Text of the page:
The Giant Japanese Salamander is a quite unique, if rather mysterious, creature that lives in rivers across western and south-western Japan.
As endemic species of Japan that is protected under federal legislation. It is formally nominated as a special natural monument because of its cultural and educational significance.
The giant Japanese salamander is indeed quite large – reaching up to 1.5m in length and 25kg in weight. Which, together with its large mouth and rather strange features gives it a quite formidable presence.
They possess an amazing ability to burrow down in to the rocks of the river beds. Something they do head-first. And given their overall size really does make you wonder how they turn around down there. Because when they do re-emerge they are head-first…
They are nocturnal creatures. And because they lose their gills when they are very young, they must interrupt their daytime slumbers to obtain air. Something they do by either rising to the surface to breath. Or, in highly oxygenated rapidly flowing water, they can absorb it through their skin.
Being in the water with these creatures is an interesting experience. But it is one that involves quite long periods of inactivity. Because while they slumber down in the river bed rocks, you must wait patiently on the surface…
Photographing the Giant Japanese Salamander
Photographing the giant Japanese salamander can be a rather challenging. Because being nocturnal creatures, they are quite timid during the daylight hours.
They are also very well camouflaged. Their brown and black mottled skin allows them to blend in extremely well against the river bottom. Plus, they spend a significant amount of time burrowed in to the river bed. So you must actually know where to look for them in the first place – which means a guide is essential!
Their small eyes, poor vision and nocturnal nature means that they are very sensitive to light. So there is no way to use strobe lighting without harming them and natural light is the only option.
And, being quite large animals, a wide-angle lens is the way to go. I personally used the versatile Tokina 10-17mm lens with my Nikon D500 and Nauticam housing.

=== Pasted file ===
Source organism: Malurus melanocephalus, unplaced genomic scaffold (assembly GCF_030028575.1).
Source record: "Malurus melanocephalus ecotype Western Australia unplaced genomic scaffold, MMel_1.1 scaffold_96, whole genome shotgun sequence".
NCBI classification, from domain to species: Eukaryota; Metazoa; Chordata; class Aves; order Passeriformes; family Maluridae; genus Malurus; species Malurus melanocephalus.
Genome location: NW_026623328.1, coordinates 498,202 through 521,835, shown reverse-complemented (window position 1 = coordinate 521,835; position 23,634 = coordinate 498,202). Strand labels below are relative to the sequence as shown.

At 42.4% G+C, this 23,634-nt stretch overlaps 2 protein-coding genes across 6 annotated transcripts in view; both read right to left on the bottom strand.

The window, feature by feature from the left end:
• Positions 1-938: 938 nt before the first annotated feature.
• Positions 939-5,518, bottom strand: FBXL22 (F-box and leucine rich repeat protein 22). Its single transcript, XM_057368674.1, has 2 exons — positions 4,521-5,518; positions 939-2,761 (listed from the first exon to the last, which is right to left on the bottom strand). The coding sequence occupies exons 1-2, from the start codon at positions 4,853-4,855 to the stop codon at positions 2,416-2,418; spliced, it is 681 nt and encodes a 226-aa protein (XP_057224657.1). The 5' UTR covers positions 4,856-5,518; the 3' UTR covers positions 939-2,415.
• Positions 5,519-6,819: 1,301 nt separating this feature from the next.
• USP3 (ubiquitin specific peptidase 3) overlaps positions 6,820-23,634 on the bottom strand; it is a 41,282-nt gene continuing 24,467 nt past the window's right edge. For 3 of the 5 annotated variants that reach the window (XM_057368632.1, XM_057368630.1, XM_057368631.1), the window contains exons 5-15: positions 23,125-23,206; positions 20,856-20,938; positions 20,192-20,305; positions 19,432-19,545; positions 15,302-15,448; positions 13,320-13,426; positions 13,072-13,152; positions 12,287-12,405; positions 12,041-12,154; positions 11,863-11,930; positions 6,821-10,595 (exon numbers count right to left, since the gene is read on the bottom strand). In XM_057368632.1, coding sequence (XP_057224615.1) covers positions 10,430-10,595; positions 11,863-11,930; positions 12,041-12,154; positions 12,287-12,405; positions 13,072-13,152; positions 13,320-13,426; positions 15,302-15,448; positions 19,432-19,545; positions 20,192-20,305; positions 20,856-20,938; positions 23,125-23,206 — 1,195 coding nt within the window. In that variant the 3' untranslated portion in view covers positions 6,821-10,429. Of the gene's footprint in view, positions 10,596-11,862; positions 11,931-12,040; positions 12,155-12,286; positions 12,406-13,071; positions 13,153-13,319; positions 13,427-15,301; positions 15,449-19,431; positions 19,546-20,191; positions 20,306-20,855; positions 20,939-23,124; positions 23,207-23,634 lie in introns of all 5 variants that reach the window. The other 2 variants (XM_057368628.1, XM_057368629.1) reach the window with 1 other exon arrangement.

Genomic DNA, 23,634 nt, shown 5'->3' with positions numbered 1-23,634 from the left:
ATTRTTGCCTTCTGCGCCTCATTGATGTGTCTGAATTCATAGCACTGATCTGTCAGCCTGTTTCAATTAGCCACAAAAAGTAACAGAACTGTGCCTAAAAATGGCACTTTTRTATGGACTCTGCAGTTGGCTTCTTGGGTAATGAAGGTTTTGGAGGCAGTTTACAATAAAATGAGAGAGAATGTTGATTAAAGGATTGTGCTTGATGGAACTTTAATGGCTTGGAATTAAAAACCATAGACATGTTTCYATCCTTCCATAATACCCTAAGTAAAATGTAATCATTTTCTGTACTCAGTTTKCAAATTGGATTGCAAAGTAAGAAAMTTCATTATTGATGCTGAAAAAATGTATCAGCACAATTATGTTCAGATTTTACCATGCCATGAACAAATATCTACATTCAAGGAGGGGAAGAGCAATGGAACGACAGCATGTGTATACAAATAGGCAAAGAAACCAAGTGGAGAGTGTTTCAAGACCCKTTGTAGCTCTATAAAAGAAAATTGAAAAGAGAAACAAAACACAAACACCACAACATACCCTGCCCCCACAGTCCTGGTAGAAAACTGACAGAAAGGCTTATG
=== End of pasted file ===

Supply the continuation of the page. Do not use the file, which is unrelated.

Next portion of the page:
Mid-water shots of the salamanders are the most interesting. But you have to be quick, as they do not linger…
They need to take air about every 30 minutes. And so the cycle I got in to during the time I spent with the salamanders was roughly 25 minutes of rock-watching. Followed by a few minutes of cautious movement as they first start to emerge from the river bed. Then about a minute of hurried activity when they rise to the surface. Take their air and return from where they came!
If you are patient and have a touch of luck you may encounter one of the salamanders out in the open. If you do, then all of your stalking skills will be required to approach them. Taking your time can get you close enough for some nice close-ups of these most interesting creatures!
Where to see the Giant Japanese Salamander?
The first thing you will need if you want to see a giant Japanese salamander is a guide. Because without one your chances are almost zero… Not only that, they live in rivers in rural Japan where almost nobody speaks any English. Or any other language come to that and so you need a Japanese guide!
For my trip I was very fortunate to be helped by my diving buddy Martin. Who lives in Tokyo and is fluent in Japanese having grown up with an American father and a Japanese mother. Martin put me in touch with Yoshihiro Ito, who is the Japanese “salamander whisperer”. He is also one of the nicest people you could hope to meet!
Ito san turned a life-long obsession with the wildlife of Japan in to his full-time occupation. Giving up a good job as a sales manager in the process!
You will need to get to the city of Gifu, the capital of Gifu Prefecture in the Chūbu region of central Japan. Which requires a journey of about two hours on the excellent Shinkansen bullet train from Shinagawa in downtown Tokyo.
Ito san met us at Gifu station and then drove us up in to the mountains to the small village of Wara. Once kitted up in dry suits he then guided us to the best spots in the river to see the giant Japanese salamander. And so began our routines of rock-watching followed by a few minutes of intense activity as the salamanders came up for air!
For me the opportunity to stay in a local Ryokan style country inn was nearly as good as the experience with the salamanders…
It has been on my “to do” list for many years. But as my Japanese is limited to asking for a beer and saying thank you, it was just too hard to do. But traveling with Martin and Ito san made it all happen!
We ate Japanese style in the inn’s dining room with other travelers who were passing through the area and it was just great.
When to Go?
The very best time to see the Japanese giant salamanders is during their mating season in late August. This is when the sexually mature adults migrate up stream into the mountains to spawn and lay their eggs in “dens”.
The larger males guard those dens and are known as “denmasters”. Mating with numerous females during the season, while smaller males will often to sneak in to the dens and fertilize the eggs.
X-Ray Magazine Article
X-Ray dive magazine recently published an extensive 4-page Giant Japanese Salamander article of mine. The article is based on my trip to Japan’s Gifu Prefecture to see and photograph the salamanders.
You can use this link to download the Giant Japanese Salamander article.